Primarily explored through the seemingly motiveless and random killing of the Clutters, In Cold Blood grapples with the question of what is and isn’t evil. Characters – especially criminals – often hold conflicting and ambiguous attitudes toward evil. Perry, for example, seems to be of the opinion that his killing of the Clutters wasn’t necessarily an evil act. When asked by his staunchly Christian army buddy Don Cullivan whether he felt any shame or guilt for the murders, Perry simply shrugs. “Soldiers don’t lose much sleep,” he says. “They murder, and get medals for doing it. The good people of Kansas want to murder me – and some hangman will be glad to get the work.” On the other hand, Perry has strong disapproval for what he calls “pervertiness” – he feels that Dick’s pedophilic tendencies are evil, and he goes so far as to prevent the rape of young Nancy Clutter before she’s shot in the head.
The question of who is capable of carrying out evil acts is also dealt with, primarily through a biographical and psychological exploration of Perry and Dick. In reading Perry’s psychological profile, one ultimately might question whether or not his crimes were actually evil, given that he seems psychologically predisposed toward certain acts of violence. To further complicate matters, Perry comes off as a highly sympathetic character, calling into question whether he himself is evil. After the final verdict, a young Oklahoman reporter remarks, “’Perry Smith. My God. He’s had such a rotten life -‘“
The banality of evil – that is, the idea that evil is often committed as a matter of course, sometimes as part of someone’s job – is also explored. The hanging of Perry and Dick, for example, is clearly an act of state sanctioned murder – but does this mean the hangman is committing an evil act?
Evil Quotes in In Cold Blood
At the time, not a soul in sleeping Holcomb heard them – four shotgun blasts that, all told, ended six human lives.
A cinch…I promise you, honey, we’ll blast hair all over them walls.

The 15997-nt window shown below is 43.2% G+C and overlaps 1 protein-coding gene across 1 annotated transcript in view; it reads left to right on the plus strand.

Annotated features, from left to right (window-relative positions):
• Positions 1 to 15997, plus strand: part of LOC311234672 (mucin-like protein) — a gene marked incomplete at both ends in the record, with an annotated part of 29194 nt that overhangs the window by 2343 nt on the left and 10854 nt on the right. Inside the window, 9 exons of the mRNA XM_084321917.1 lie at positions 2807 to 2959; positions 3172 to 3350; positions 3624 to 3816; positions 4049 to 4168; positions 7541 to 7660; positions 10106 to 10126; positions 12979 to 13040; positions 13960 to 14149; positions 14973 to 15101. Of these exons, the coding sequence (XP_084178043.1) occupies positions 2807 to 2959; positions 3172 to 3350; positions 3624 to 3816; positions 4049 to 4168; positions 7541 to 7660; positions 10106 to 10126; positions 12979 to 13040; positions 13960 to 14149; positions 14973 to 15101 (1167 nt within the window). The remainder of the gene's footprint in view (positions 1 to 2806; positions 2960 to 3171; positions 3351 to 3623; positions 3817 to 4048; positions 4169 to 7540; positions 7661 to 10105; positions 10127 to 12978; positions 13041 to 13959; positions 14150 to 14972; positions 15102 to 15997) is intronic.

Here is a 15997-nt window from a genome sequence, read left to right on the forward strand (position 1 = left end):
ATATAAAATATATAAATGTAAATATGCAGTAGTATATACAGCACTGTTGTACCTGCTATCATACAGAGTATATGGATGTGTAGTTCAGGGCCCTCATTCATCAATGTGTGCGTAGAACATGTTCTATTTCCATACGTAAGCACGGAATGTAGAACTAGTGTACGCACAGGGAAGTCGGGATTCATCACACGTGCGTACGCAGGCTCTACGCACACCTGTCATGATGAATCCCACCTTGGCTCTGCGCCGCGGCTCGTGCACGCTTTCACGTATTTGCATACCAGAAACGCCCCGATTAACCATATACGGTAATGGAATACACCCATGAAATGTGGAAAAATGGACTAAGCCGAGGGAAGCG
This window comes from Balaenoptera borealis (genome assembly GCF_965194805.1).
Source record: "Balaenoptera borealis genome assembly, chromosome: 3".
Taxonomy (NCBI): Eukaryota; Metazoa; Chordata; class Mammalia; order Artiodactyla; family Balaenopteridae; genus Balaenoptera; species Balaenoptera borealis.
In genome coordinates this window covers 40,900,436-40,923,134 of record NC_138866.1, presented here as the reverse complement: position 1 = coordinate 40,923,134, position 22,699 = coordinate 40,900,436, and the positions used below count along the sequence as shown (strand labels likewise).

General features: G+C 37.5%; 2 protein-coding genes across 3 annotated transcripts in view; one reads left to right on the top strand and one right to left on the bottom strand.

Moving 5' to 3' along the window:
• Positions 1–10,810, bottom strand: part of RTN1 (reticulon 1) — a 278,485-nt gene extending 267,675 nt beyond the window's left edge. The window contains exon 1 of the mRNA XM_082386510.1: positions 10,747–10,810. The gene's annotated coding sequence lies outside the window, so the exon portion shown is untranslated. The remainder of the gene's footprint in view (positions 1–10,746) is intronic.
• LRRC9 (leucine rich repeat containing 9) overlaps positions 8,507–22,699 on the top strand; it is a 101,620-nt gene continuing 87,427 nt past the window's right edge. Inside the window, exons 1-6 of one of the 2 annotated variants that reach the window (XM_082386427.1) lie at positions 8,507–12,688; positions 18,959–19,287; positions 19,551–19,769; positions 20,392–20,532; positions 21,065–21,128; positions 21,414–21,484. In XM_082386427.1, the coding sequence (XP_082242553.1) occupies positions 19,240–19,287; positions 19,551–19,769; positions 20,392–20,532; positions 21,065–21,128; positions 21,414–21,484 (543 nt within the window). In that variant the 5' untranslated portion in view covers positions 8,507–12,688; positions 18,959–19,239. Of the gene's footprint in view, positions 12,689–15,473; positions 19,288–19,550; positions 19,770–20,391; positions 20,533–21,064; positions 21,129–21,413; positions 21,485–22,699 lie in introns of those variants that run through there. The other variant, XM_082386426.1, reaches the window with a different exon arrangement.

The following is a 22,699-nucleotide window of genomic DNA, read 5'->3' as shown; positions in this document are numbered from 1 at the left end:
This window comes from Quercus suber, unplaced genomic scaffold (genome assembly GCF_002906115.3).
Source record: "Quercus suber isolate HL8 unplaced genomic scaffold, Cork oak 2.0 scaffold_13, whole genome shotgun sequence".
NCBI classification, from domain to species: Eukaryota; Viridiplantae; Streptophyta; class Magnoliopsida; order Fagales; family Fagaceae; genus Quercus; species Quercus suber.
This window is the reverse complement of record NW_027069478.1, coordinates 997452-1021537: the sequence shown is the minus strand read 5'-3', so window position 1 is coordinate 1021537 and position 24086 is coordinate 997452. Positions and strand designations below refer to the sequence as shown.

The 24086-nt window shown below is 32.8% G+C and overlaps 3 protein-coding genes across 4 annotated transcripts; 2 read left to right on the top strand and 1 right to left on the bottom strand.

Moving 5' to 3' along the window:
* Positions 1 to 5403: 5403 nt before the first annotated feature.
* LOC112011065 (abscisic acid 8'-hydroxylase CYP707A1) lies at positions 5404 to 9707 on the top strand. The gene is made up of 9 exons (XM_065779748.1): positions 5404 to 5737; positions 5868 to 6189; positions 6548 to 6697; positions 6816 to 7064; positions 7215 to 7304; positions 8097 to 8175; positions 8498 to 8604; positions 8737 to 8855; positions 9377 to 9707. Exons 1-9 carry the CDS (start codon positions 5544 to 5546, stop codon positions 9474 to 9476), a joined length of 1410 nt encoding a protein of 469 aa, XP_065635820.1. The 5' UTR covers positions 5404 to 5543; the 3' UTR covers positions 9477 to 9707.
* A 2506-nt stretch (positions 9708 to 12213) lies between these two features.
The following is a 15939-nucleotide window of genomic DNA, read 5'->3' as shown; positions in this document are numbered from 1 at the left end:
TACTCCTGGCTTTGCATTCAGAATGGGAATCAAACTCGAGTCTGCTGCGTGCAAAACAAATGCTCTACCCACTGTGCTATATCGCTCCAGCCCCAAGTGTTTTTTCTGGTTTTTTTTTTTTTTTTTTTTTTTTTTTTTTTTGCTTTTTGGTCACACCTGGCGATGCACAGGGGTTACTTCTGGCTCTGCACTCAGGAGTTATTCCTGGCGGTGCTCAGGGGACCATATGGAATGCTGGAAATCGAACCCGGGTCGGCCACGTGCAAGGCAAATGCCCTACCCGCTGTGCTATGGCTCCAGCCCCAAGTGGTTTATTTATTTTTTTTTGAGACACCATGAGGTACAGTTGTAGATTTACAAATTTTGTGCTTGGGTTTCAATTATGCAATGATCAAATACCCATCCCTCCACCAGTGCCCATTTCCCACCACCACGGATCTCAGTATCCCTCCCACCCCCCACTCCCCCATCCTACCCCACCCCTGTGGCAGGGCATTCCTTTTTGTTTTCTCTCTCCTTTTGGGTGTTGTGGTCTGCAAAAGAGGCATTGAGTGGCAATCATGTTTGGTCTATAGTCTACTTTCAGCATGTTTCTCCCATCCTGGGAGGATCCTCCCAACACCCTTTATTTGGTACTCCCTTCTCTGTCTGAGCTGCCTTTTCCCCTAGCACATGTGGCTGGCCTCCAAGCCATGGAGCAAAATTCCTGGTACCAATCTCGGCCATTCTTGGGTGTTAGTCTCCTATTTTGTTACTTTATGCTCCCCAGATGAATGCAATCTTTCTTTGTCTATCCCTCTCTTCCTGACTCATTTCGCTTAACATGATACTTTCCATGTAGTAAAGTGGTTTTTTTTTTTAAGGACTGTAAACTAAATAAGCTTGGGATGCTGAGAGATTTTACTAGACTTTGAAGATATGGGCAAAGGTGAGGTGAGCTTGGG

…once a thing is set to happen, all you can do is hope it won’t. Or will – depending. As long as you life, there’s always something waiting, and even if it’s bad, and you know it’s bad, what can you do?
Now, what kind of person would do that – tie up two women…and then draw up the bedcovers, tuck them in, like sweet dreams and good night?
But I’m afraid of [Perry]. I always have been. He can seem so warmhearted and sympathetic. Gentle. He cries so easily…. Oh, he can fool you. He can make you feel so sorry for him –
Perry Smith killed the Clutters…. It was Perry. I couldn’t stop him. He killed them all.
Nonetheless, [Alvin] found it possible to look at the man beside him without anger…for Perry Smith’s life had been no bed of roses but pitiful, an ugly and lonely progress toward one mirage and then another.
Soldiers don’t lose much sleep. They murder, and get medals for doing it. The good people of Kansas want to murder me – and some hangman will be glad to get the work. It’s easy to kill – a lot easier than passing a bad check. Just remember: I only knew the Clutters maybe an hour. If I’d really known them, I guess I’d feel different. I don’t think I could live with myself. But the way it was, it was like picking targets off in a shooting gallery.
Well, what’s there to say about capital punishment? I’m not against it. Revenge is all it is, but what’s wrong with revenge? …I believe in hanging. Just so long as I’m not the one being hanged.
I think…it’s a helluva thing to take a life in this manner. I don’t believe in capital punishment, morally or legally. Maybe I had something to contribute, something – It would be meaningless to apologize for what I did. Even inappropriate. But I do. I apologize.